Lord Filkin: My Lords, on the noble Lord's first question, the changes we are making following the Standing Committee consideration of the issue, simply ensure that the Bill complies with the free movement rights enshrined in Article 48 of the Treaty of Rome 1957. As the House will know, when the UK Government joined the European Community in 1972 we signed up to the various obligations in the Treaty of Rome, and the European Union Community law was given legal effect in the UK by the European Communities Act 1972. If memory serves me right, its effect goes slightly wider than the members of the European Union Community because it also includes Norway, Iceland and Liechtenstein.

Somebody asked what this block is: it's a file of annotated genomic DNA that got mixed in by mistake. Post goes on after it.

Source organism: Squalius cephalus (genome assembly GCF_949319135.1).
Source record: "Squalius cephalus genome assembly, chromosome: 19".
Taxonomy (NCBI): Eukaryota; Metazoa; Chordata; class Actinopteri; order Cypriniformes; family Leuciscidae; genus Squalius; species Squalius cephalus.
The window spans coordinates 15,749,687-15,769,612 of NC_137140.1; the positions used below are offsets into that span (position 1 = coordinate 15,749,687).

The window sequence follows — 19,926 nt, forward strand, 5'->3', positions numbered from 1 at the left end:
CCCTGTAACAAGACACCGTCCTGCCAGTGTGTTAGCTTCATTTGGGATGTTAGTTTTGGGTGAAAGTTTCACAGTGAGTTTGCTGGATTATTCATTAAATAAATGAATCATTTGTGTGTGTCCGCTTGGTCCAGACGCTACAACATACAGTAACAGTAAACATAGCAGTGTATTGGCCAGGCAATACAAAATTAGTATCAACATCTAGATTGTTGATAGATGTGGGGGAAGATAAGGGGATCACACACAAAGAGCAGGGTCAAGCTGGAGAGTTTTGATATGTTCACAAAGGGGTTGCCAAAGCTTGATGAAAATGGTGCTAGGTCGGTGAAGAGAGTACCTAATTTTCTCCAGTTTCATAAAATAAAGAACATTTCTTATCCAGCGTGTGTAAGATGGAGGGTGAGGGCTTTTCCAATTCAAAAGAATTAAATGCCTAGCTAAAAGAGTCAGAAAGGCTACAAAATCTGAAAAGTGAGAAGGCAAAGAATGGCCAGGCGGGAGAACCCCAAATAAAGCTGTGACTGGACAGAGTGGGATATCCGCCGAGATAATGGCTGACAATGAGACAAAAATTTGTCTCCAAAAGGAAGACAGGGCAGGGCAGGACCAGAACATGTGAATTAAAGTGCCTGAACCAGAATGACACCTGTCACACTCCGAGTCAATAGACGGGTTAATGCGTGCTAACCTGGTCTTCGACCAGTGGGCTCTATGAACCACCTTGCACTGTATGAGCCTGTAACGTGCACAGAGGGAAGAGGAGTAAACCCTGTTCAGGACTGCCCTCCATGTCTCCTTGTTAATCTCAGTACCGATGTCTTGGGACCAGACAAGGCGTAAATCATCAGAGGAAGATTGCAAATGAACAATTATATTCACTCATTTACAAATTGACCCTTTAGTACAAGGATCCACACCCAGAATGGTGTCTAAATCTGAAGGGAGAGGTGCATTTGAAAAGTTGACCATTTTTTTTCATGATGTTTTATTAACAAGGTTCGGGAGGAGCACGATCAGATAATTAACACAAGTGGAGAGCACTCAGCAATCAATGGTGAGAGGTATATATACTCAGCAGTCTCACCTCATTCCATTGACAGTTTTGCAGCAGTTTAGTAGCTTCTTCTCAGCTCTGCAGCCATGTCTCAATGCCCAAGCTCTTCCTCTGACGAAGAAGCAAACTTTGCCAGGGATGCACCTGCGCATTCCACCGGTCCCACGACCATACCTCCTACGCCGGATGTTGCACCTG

I think that addresses the first part of the noble Lord's question. As to the second part, were a member of the European economic area to grant legal recognition to someone from another country, I assume that it would apply its own domestic tests and rights of eligibility. As I said, our research indicates that those countries in the European economic area which grant legal status for recognition to people for a gender change have processes which appear to be at least as rigorous as ours.

The Lord Bishop of Chester: My Lords, perhaps I may ask the Minister a complementary question. Is he satisfied that someone who is granted a gender reassignment certificate in this country will be fully accepted throughout the European Community on the basis of our tests? Given that we will not have some of the requirements of other countries—for example, evidence of being a post-operative transsexual—is he satisfied that our citizens will have equal rights when they travel abroad in the European Community?